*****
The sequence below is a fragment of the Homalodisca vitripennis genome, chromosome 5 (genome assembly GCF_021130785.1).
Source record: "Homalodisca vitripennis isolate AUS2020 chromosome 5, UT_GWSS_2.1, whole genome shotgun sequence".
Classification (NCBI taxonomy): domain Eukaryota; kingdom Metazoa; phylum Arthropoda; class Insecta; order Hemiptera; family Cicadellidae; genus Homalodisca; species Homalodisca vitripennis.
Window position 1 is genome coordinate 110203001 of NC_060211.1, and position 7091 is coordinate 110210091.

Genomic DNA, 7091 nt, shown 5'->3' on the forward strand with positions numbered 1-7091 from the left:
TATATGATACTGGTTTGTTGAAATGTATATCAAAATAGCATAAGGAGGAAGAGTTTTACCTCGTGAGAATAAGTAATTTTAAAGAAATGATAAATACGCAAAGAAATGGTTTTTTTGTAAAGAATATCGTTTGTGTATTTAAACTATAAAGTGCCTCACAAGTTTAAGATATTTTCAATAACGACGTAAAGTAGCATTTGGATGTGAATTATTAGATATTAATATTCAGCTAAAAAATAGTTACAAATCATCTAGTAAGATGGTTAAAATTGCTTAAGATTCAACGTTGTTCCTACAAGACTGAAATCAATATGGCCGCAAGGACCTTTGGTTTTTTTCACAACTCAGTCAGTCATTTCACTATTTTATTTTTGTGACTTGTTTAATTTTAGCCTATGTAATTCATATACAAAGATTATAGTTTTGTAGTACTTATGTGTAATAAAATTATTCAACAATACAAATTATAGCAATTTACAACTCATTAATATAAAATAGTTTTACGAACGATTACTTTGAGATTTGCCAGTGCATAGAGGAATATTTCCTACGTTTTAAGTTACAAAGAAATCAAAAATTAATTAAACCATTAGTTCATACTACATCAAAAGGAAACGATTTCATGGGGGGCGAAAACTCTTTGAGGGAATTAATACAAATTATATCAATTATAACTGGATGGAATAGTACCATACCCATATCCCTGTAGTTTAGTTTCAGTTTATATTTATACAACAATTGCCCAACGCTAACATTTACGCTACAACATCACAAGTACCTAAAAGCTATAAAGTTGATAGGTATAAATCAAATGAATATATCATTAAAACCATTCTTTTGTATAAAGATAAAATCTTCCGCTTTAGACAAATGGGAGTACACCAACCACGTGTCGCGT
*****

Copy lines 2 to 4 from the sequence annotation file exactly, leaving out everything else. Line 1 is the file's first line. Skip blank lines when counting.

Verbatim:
Source record: "Homalodisca vitripennis isolate AUS2020 chromosome 5, UT_GWSS_2.1, whole genome shotgun sequence".
Classification (NCBI taxonomy): domain Eukaryota; kingdom Metazoa; phylum Arthropoda; class Insecta; order Hemiptera; family Cicadellidae; genus Homalodisca; species Homalodisca vitripennis.
Window position 1 is genome coordinate 110203001 of NC_060211.1, and position 7091 is coordinate 110210091.